When parents boast about their children to other adults in front of their own children they generally have good intentions. While in some cases they are trying to look good themselves by showing off the successful results of their parenting, usually they want to make their children feel good and thereby enhance their self-esteem.
Ironically, the effect is the opposite. Children are natural detectors of in-authenticity, manipulation, exaggeration, and false praise. They sense when their parents are trying hard to boost their self-esteem. It tells them they think their self-esteem needs boosting. So they must be inadequate.
Kids, especially teenagers, don’t like their parents to talk about them. It’s annoying to them because it places unwanted expectations on them. They want to be separate and individual beings, not dreams and expectations of their parents. Nor do they like feeling that they have to be exceptional to be worthy. They want to be valued for their more subtle uniqueness, which they don’t want to have analyzed by their parents either.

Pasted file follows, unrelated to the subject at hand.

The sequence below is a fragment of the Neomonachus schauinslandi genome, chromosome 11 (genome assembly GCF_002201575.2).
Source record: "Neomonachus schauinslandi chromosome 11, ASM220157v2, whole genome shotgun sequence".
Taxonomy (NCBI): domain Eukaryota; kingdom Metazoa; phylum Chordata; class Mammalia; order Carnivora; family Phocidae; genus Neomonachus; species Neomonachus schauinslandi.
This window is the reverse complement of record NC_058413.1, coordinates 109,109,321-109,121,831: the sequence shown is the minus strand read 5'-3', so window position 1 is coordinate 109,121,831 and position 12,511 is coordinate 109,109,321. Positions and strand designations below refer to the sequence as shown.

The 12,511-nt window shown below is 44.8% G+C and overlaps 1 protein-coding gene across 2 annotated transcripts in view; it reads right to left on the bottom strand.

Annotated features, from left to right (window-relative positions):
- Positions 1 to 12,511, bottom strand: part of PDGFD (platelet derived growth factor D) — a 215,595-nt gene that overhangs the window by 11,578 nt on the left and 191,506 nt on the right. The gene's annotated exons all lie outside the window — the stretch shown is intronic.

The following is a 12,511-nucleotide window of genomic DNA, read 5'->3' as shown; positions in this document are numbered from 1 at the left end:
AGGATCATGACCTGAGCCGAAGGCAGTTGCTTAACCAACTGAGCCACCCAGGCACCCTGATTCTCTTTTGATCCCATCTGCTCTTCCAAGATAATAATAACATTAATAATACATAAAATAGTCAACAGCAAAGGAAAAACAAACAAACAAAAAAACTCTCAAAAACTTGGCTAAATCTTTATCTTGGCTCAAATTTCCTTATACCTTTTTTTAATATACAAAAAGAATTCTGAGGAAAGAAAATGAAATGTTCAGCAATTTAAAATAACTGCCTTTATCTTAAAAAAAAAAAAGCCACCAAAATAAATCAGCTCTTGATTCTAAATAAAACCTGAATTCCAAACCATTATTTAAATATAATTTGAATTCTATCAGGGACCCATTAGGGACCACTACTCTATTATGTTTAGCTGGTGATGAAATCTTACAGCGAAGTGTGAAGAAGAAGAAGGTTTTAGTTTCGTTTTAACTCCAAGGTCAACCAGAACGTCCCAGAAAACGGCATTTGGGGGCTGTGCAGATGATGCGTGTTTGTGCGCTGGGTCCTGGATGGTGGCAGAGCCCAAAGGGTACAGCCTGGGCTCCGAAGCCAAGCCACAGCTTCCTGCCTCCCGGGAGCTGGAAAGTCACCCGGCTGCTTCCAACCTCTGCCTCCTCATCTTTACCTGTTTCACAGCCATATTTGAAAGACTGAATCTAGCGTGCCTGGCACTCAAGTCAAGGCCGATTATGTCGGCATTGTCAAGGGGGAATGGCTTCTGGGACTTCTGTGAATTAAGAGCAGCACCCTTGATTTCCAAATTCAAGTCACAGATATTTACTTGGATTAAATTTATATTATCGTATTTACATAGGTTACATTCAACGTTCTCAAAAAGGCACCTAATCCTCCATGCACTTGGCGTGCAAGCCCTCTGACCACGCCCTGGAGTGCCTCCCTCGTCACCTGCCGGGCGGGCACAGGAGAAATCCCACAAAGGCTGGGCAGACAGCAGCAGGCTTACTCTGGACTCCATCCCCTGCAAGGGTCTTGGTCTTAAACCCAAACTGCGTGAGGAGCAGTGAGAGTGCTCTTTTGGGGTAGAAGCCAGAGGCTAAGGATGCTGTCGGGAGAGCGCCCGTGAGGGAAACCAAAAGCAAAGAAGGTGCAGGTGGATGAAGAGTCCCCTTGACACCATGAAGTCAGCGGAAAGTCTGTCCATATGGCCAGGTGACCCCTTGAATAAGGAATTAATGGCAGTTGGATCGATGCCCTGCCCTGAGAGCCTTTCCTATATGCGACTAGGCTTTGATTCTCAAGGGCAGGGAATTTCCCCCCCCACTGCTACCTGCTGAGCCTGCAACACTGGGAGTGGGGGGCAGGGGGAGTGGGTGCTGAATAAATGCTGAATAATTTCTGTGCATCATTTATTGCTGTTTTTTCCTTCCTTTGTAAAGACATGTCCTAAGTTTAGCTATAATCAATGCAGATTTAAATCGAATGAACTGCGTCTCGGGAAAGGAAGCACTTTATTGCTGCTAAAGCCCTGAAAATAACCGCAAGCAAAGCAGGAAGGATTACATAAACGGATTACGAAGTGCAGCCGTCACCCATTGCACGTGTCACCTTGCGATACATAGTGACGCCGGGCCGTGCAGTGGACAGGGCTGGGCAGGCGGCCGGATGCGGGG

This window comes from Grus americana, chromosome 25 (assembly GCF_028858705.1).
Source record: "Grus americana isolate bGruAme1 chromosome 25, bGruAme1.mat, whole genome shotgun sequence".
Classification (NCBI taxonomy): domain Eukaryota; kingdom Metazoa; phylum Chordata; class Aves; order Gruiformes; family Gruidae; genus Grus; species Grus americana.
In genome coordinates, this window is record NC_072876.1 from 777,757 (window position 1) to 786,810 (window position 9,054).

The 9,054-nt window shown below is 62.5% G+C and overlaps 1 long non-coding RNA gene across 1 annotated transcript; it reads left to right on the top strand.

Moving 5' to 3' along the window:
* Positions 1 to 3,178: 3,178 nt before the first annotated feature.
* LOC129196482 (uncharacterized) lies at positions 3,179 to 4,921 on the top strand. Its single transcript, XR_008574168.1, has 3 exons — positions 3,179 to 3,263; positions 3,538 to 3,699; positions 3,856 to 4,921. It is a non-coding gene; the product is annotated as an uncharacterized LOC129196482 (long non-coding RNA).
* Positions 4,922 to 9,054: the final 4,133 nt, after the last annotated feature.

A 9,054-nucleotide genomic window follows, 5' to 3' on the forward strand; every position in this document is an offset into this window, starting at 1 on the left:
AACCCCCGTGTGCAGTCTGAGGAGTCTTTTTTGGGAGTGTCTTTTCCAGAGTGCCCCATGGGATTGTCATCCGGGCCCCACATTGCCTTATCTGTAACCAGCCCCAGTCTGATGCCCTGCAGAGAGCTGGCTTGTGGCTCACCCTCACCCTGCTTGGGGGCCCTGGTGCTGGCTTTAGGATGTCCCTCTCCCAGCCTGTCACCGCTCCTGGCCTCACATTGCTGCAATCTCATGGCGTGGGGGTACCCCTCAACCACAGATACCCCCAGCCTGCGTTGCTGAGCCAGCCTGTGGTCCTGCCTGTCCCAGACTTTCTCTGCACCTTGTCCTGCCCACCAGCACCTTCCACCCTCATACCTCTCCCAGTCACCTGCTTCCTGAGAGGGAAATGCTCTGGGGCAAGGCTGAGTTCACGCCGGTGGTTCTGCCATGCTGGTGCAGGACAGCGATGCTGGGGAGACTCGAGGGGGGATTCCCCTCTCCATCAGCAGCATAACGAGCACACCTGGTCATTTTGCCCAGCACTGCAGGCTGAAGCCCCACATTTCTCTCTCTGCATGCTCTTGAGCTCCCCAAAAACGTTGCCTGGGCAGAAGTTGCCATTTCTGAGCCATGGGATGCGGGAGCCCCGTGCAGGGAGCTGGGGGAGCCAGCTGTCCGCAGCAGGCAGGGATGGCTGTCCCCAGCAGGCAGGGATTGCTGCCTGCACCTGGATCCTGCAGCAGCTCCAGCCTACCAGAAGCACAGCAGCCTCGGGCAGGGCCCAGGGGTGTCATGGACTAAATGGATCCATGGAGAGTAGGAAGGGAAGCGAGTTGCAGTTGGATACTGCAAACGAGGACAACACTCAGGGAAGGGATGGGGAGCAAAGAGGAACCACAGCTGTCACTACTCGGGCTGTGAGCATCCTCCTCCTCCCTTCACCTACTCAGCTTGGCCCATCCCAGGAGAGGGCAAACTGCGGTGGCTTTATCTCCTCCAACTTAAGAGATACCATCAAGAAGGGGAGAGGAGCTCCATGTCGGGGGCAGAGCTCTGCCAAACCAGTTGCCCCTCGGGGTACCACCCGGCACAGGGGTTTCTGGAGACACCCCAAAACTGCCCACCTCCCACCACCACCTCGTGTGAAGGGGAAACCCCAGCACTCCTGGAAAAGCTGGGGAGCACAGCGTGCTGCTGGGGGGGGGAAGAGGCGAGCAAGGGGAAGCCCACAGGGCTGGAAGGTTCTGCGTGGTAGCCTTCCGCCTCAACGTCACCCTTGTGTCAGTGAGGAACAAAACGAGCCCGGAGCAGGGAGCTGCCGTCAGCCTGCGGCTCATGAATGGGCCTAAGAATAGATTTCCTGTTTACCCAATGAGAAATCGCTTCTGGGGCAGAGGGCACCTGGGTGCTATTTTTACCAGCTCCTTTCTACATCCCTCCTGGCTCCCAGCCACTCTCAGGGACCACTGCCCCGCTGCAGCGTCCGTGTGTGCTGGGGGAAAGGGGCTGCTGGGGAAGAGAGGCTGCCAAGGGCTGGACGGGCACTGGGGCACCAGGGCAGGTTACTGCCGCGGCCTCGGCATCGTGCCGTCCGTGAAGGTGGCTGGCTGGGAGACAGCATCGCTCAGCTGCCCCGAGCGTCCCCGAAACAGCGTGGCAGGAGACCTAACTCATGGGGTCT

Children develop self-esteem by being in an environment where they develop skills, contribute to others, and have some freedom to express their individuality. Self-esteem is developed when parents are able to set boundaries and have reasonable expectations of their children. (It’s helpful to remember that it’s natural for children to test boundaries and to act disrespectfully at times in order to create separateness.)
Instead of raving about your children’s talents in front of them, it’s better to develop a good relationship with them. This involves knowing when a child needs space or attention, that is, being there to provide support, warmth, and boundaries without being intrusive or meddlesome. What counts is developing mutual respect and being able to talk and listen to your children, not boasting about them.
by Alison Poulsen, PhD